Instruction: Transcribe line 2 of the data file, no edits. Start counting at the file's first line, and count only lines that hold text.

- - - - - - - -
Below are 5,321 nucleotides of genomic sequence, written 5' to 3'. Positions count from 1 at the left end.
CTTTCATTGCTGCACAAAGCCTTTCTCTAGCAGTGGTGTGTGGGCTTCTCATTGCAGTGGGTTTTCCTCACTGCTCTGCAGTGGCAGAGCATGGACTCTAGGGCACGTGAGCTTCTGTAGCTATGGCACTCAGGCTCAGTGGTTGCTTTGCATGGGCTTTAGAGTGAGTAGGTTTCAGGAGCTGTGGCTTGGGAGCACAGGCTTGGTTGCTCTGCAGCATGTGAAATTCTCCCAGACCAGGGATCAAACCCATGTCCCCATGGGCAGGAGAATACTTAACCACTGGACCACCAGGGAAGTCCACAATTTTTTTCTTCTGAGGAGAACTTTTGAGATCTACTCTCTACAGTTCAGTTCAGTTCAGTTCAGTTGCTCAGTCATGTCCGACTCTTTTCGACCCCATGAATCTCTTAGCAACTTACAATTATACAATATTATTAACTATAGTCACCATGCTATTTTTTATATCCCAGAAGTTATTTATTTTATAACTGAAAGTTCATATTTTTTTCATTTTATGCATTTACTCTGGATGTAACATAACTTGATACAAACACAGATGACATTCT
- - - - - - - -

CTTTCATTGCTGCACAAAGCCTTTCTCTAGCAGTGGTGTGTGGGCTTCTCATTGCAGTGGGTTTTCCTCACTGCTCTGCAGTGGCAGAGCATGGACTCTAGGGCACGTGAGCTTCTGTAGCTATGGCACTCAGGCTCAGTGGTTGCTTTGCATGGGCTTTAGAGTGAGTAGGTTTCAGGAGCTGTGGCTTGGGAGCACAGGCTTGGTTGCTCTGCAGCATGTGAAATTCTCCCAGACCAGGGATCAAACCCATGTCCCCATGGGCAGGAGAATACTTAACCACTGGACCACCAGGGAAGTCCACAATTTTTTTCTTCTGAGGAGAACTTTTGAGATCTACTCTCTACAGTTCAGTTCAGTTCAGTTCAGTTGCTCAGTCATGTCCGACTCTTTTCGACCCCATGAATCTCTTAGCAACTTACAATTATACAATATTATTAACTATAGTCACCATGCTATTTTTTATATCCCAGAAGTTATTTATTTTATAACTGAAAGTTCATATTTTTTTCATTTTATGCATTTACTCTGGATGTAACATAACTTGATACAAACACAGATGACATTCT